How To Improve Clay Soil

As we know the Ribble Valley soil certainly grows plants well, but there’s no denying it’s very claggy and clay-lilke! Digging over can be a tiresome task, turning the clods over, breaking them up and then trying to get young plants established in it. What’s the trick to improving it? Well let’s have a look at how you can easily improve your soil and turn it into something which falls apart when you turn it over with a fork.

The good thing to start with is that clay soil is very high in nutrients, but it simply lacks air particles meaning it doesn’t necessarily drain or behave very well with moisture, it’s either too wet and squelchy or it dries out in the Summer and turns to concrete, it has a high clay content of course making it stick together when you squeeze it in your hands and this is what happens in the ground when it is left to settle. So firstly when looking to improve your soil you need to look at what is growing in the bed first, plants can be trimmed back at this time of year and still transplanted, leaving beds and borders emptier ready for a good digging over, shrubs can be dug around and if you happen to have any perennial weeds these are best dealt with firstly with a herbicide to kill off any root systems so you don’t accidently propagate them when breaking them up.

The digging over is the tricky bit but you just need to persist, then once you have dug it all over and broken up all the soil as best as you can you then need to add a layer of organic matter. For this you can use rotted compost from the compost heap, spent mushroom compost which is rotted down straw, or old farm-yard manure which is at least 12 months old is also good. All of these are full or fibrous material, lots of air and they also have an amount of food as well to help in addition to the nutrients already in your clay soil. A 3-4 inch (7-10cm) layer is perfect and you spread this across the bed and then set too digging it over, this is the imperative bit and will hugely increase the workability of the soil, preventing it sticking back together and making it a lot more friable and the perfect place for new plants to establish a strong root system. Then in the summer when it’s dry the air pockets make the soil more absorbable to water, and it lets water pass through it better in the Winter, and there you have it, after planting remember to cap off with bark mulch to reduce weeding and after 4 years this also gets dug in and replenished, again improving the soil structure.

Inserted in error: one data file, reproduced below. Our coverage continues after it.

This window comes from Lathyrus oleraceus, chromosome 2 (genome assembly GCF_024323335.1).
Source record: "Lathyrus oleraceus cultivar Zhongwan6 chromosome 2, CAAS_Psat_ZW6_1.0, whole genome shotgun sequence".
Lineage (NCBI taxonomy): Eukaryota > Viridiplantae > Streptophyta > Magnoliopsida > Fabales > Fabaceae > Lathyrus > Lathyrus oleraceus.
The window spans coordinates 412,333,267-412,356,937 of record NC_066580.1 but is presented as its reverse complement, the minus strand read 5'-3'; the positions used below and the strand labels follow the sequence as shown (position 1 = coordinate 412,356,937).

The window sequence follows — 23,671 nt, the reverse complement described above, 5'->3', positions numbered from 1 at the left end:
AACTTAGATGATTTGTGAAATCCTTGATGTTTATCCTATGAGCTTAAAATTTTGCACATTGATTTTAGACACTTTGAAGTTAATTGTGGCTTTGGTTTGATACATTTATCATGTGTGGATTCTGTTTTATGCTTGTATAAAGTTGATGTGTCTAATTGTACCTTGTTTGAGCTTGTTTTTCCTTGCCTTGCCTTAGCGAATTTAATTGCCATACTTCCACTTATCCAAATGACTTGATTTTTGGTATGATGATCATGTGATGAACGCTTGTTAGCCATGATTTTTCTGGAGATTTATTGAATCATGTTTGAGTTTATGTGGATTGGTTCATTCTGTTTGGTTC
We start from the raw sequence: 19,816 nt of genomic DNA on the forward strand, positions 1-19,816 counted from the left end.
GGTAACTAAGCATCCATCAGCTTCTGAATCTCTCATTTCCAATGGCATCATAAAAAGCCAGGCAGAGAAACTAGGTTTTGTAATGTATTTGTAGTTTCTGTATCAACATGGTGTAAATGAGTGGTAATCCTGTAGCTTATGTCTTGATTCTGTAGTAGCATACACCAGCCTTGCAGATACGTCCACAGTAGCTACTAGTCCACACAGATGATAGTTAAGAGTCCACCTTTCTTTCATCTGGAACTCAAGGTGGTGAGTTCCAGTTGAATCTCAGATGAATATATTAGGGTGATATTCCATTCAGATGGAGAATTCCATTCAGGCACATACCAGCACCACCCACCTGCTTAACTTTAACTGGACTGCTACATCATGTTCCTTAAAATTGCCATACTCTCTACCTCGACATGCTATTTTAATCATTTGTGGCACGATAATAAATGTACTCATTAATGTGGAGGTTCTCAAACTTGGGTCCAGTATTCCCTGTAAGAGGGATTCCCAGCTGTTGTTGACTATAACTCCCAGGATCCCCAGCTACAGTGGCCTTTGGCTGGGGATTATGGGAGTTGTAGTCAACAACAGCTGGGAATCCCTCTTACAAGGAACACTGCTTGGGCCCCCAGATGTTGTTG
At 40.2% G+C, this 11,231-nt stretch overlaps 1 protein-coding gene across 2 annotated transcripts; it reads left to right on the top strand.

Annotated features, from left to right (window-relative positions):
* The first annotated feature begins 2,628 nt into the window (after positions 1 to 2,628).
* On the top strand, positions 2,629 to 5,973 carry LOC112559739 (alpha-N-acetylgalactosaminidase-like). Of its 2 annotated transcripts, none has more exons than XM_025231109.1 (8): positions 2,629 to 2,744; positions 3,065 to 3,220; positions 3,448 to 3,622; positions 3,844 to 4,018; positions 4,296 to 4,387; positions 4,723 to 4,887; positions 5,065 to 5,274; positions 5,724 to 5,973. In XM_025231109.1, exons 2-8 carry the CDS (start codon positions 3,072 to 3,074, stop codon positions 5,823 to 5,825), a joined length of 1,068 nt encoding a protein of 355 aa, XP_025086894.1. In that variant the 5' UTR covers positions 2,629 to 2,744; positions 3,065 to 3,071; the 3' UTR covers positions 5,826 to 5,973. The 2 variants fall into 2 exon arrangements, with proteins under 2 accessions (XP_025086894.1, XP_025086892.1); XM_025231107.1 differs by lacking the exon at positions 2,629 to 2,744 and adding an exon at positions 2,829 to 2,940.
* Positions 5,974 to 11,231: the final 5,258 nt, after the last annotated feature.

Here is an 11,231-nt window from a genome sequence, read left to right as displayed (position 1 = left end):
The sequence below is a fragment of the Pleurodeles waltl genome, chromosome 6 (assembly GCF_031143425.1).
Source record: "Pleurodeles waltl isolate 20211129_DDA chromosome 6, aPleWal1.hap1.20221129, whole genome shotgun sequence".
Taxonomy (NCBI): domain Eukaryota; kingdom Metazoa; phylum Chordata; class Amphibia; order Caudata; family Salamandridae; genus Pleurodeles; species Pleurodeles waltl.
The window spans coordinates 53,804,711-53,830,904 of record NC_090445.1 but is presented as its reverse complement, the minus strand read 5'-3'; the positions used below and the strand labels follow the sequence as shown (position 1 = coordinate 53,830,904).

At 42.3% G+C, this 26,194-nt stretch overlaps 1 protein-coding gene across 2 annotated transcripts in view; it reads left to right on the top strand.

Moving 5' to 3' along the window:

Here you can send in and find out the answers to those gardening problems

If my soil isn’t deep enough what do I do?

For flower beds you need 30-40cm of depth to grow a variety of perennials and shrubs in, for grass you need 10-15cm. If it isn’t deep enough for flower beds the best bet is to raise them out of the ground, you can either use a timber edging which can then potentially double up as a bench seat or you can build them out of stone or rendered blockwork. This also gives another dimension to the garden so embrace the level change

Can I mix in multi purpose compost to clay soil?

You can happily mix in any old compost out of your pots to help break it up, but for new planting stick with rotted organic matter as it enriches the soil and really helps new planting get going. Multi purpose compost is a very lifeless compost and only suitable to open up soil based John Innes composts in post or used on its own for bedding plants with some slow release fertiliser mixed in.

My flowerbeds are very wet. What can I do?

Either embrace it with plants that like wet soil and even consider incorporating a wildlife pond, or it will be down to the drainage as to why it is so wet so extending a drain into the bottom of the flowerbed will then help it drain, make sure the drain is deep down below the topsoil layer and into the clay subsoil layer. This way the water that cannot pass through the subsoil will find the drain and then get away.




Plant of The Week

Camassia leichtlinii caerulea

A delightful bulbous perennial which is perfect for either threading through flowerbeds or also growing amongst wildflowers. Producing single stems of mid blue flowers which clump form in time, beautiful against the oranges or geums or softly combined with whites.